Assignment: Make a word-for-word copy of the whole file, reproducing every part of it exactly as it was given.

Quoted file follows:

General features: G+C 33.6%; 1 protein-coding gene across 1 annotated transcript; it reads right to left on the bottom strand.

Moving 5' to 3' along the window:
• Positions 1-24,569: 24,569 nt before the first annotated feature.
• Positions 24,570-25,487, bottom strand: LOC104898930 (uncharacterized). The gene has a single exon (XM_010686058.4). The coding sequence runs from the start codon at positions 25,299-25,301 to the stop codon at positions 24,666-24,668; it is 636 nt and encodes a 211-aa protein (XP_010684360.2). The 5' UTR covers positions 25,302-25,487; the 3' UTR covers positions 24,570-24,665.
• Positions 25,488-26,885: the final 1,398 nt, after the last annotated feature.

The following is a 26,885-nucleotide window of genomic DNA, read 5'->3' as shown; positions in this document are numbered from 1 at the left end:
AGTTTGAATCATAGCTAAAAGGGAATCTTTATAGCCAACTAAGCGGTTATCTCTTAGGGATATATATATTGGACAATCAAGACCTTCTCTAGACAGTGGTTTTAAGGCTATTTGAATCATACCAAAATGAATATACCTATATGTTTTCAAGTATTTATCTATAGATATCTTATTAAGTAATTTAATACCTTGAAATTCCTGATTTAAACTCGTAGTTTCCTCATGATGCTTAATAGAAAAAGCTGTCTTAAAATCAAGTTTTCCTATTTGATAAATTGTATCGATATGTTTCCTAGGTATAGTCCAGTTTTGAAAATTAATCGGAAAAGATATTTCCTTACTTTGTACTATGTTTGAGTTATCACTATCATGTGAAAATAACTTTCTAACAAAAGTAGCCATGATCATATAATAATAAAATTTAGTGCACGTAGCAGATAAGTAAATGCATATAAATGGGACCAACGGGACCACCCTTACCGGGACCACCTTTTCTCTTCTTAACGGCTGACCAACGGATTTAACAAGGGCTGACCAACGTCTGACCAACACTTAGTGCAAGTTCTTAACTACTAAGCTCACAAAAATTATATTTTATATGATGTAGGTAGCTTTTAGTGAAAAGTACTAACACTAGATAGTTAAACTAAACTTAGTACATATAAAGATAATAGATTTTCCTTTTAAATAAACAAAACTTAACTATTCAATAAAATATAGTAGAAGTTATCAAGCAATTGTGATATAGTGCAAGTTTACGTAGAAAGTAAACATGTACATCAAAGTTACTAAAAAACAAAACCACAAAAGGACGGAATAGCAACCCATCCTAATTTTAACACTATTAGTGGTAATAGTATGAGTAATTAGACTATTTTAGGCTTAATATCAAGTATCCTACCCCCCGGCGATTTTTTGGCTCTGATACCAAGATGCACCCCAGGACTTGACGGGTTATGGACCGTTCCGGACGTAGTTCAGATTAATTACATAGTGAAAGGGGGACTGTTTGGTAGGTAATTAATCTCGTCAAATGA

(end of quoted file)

General features: G+C 33.6%; 1 protein-coding gene across 1 annotated transcript; it reads right to left on the bottom strand.

Moving 5' to 3' along the window:
• Positions 1-24,569: 24,569 nt before the first annotated feature.
• Positions 24,570-25,487, bottom strand: LOC104898930 (uncharacterized). The gene has a single exon (XM_010686058.4). The coding sequence runs from the start codon at positions 25,299-25,301 to the stop codon at positions 24,666-24,668; it is 636 nt and encodes a 211-aa protein (XP_010684360.2). The 5' UTR covers positions 25,302-25,487; the 3' UTR covers positions 24,570-24,665.
• Positions 25,488-26,885: the final 1,398 nt, after the last annotated feature.

The following is a 26,885-nucleotide window of genomic DNA, read 5'->3' as shown; positions in this document are numbered from 1 at the left end:
AGTTTGAATCATAGCTAAAAGGGAATCTTTATAGCCAACTAAGCGGTTATCTCTTAGGGATATATATATTGGACAATCAAGACCTTCTCTAGACAGTGGTTTTAAGGCTATTTGAATCATACCAAAATGAATATACCTATATGTTTTCAAGTATTTATCTATAGATATCTTATTAAGTAATTTAATACCTTGAAATTCCTGATTTAAACTCGTAGTTTCCTCATGATGCTTAATAGAAAAAGCTGTCTTAAAATCAAGTTTTCCTATTTGATAAATTGTATCGATATGTTTCCTAGGTATAGTCCAGTTTTGAAAATTAATCGGAAAAGATATTTCCTTACTTTGTACTATGTTTGAGTTATCACTATCATGTGAAAATAACTTTCTAACAAAAGTAGCCATGATCATATAATAATAAAATTTAGTGCACGTAGCAGATAAGTAAATGCATATAAATGGGACCAACGGGACCACCCTTACCGGGACCACCTTTTCTCTTCTTAACGGCTGACCAACGGATTTAACAAGGGCTGACCAACGTCTGACCAACACTTAGTGCAAGTTCTTAACTACTAAGCTCACAAAAATTATATTTTATATGATGTAGGTAGCTTTTAGTGAAAAGTACTAACACTAGATAGTTAAACTAAACTTAGTACATATAAAGATAATAGATTTTCCTTTTAAATAAACAAAACTTAACTATTCAATAAAATATAGTAGAAGTTATCAAGCAATTGTGATATAGTGCAAGTTTACGTAGAAAGTAAACATGTACATCAAAGTTACTAAAAAACAAAACCACAAAAGGACGGAATAGCAACCCATCCTAATTTTAACACTATTAGTGGTAATAGTATGAGTAATTAGACTATTTTAGGCTTAATATCAAGTATCCTACCCCCCGGCGATTTTTTGGCTCTGATACCAAGATGCACCCCAGGACTTGACGGGTTATGGACCGTTCCGGACGTAGTTCAGATTAATTACATAGTGAAAGGGGGACTGTTTGGTAGGTAATTAATCTCGTCAAATGA